Martin Lewis Warns of Frightening Deep Fake Video Scam: Urges Government Action to Protect Investors

…By Judah Olanisebee for TDPel Media. Martin Lewis Warns of Frightening Deep Fake Video Scam: Urges Government Action to Protect Investors

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Martin Lewis, the founder of Money Saving Expert, has raised the alarm about a “frightening” scam involving a deep fake video that appears to show him endorsing an investment scheme.

Deep fakes utilize advanced artificial intelligence technology to create convincing fake videos, in this case featuring Martin Lewis’s voice and appearance.

He took to Twitter to warn people about the scam, emphasizing the need for the government and regulators to take action against such dangerous fakes.

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The emergence of deep fakes poses significant risks, as scammers can exploit them to deceive and defraud unsuspecting victims.

The Deep Fake Video Scam: The video showcases a convincing portrayal of Martin Lewis promoting what seems to be an exceptional investment opportunity for UK investors.

However, Martin Lewis asserts that the video is a scam orchestrated by criminals attempting to steal money.

He urges everyone to be cautious and shares the warning on Twitter, calling on the government and regulators to take measures to prevent big tech platforms from disseminating these dangerous fakes.

The potential financial losses and detrimental impact on people’s lives underscore the urgency of the situation.

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Concerns and Responses: The emergence of deep fake scams has sparked concerns among the public and policymakers alike.

Anthony Browne MP acknowledges the alarming nature of this development and is engaging in urgent discussions with industry experts to find effective ways to counter it.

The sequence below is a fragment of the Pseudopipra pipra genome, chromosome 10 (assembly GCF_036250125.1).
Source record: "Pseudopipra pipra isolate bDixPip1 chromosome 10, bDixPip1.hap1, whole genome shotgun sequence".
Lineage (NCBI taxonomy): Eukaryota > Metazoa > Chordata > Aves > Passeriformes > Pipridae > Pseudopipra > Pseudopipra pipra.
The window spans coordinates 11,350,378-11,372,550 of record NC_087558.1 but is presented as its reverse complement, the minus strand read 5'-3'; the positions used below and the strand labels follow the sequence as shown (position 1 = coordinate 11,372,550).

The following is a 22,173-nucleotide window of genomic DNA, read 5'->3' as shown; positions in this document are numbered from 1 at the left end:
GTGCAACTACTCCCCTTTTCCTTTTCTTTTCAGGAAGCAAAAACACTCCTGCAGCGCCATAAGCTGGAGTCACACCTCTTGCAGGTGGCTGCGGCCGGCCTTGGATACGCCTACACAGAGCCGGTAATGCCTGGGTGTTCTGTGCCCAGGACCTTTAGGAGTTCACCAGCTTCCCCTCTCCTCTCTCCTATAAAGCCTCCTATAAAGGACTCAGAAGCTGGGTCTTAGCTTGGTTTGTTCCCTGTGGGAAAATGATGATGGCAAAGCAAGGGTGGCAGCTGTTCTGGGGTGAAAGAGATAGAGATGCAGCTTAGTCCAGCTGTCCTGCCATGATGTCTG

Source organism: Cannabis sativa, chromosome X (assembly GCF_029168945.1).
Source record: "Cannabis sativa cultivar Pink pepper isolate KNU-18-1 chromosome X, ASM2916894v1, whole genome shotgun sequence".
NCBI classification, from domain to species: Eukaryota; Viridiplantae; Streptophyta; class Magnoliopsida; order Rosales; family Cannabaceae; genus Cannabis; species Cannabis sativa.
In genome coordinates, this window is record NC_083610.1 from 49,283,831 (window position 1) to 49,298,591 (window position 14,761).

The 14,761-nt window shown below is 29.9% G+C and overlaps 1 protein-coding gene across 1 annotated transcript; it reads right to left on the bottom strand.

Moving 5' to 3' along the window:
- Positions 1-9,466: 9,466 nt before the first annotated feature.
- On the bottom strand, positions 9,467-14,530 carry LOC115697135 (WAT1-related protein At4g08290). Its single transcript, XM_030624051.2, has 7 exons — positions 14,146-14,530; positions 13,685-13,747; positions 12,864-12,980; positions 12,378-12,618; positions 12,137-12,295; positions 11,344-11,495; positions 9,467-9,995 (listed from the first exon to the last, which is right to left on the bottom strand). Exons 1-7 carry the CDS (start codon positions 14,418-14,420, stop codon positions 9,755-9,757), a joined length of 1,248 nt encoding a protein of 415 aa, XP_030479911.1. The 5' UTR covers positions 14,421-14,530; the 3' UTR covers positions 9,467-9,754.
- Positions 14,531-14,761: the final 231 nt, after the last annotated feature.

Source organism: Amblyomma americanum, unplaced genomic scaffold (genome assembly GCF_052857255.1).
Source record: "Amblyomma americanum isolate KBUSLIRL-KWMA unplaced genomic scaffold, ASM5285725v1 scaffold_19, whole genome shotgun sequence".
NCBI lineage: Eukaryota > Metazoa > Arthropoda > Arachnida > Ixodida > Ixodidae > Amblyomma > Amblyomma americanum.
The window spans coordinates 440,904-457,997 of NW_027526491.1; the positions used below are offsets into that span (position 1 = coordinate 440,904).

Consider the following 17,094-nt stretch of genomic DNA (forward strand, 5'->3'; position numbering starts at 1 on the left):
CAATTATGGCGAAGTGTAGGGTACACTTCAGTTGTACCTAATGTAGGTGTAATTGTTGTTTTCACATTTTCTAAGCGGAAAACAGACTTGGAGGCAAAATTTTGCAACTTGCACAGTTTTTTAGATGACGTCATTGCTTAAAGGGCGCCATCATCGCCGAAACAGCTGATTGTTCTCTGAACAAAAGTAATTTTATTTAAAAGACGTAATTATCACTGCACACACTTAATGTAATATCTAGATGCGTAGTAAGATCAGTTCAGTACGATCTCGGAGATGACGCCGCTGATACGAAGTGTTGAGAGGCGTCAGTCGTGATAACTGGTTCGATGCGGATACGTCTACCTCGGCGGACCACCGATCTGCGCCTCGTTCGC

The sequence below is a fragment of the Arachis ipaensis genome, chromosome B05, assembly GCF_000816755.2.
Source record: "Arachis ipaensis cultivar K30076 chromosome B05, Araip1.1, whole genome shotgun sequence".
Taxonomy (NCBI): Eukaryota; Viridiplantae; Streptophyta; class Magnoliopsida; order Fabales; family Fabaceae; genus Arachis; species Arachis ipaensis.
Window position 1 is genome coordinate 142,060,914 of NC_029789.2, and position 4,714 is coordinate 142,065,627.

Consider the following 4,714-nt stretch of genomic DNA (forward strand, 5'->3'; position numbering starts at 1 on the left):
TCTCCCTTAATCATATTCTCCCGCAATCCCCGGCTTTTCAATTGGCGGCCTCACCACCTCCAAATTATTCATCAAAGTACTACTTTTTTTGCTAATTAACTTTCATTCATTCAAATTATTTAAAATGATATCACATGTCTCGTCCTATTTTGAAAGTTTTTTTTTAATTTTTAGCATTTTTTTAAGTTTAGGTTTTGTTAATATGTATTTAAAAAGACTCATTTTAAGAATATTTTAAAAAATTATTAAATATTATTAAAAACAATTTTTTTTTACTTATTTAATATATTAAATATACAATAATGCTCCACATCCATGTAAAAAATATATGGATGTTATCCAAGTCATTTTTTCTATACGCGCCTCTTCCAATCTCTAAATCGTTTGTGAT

Veronica Pullen, who identifies as a lip reader, notes that while the mouth movements in the video are slightly off, it can still be highly convincing for those who watch it in isolation or are unaware of the natural patterns of mouth movement.

Twitter users express their worries about the future implications of deep fakes, emphasizing the potential erosion of trust in online content.

Aaron Short apprehensively contemplates the trajectory of deep fakes in the coming years, while Hayley laments the increasing difficulty of discerning truth from falsehood in the digital realm.

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Martin Lewis’s Encounter with Another Scam: In addition to the deep fake video scam, Martin Lewis highlights another recent scam he encountered.

He received an automated call purportedly from HMRC (His Majesty’s Revenue and Customs), the UK tax authority.

Curious about the nature of the scam, he played along and pressed the requested button, only to engage in a brief exchange with the scammer before they abruptly hung up.

Martin reassures his Twitter followers that pressing a button during such calls does not result in premium rate charges.

Clarifying Premium Rate Call Concerns: Concerns arise among Martin’s followers regarding the possibility of being charged for premium rate calls if they press the specified button.

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In response, Martin promises to investigate and reaches out to Ofcom, the UK’s communications regulator.

He clarifies that pressing a button during a scam call cannot lead to premium rate charges.

However, calling back or clicking to call after receiving a voicemail or a missed call may indeed incur premium rate charges.

Martin advises caution and recommends refraining from engaging with such calls.

Cautious Approach and Awareness: Martin emphasizes the importance of exercising caution when dealing with unsolicited calls urging urgent or secretive financial or technological actions.

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He cautions individuals to be wary of unexpected calls from entities like HMRC, Microsoft, delivery firms, or the NHS, as they are common disguises used by criminal scammers.

The best course of action, if in doubt, is to exercise caution, not engage, and avoid calling back without verifying the authenticity of the call.

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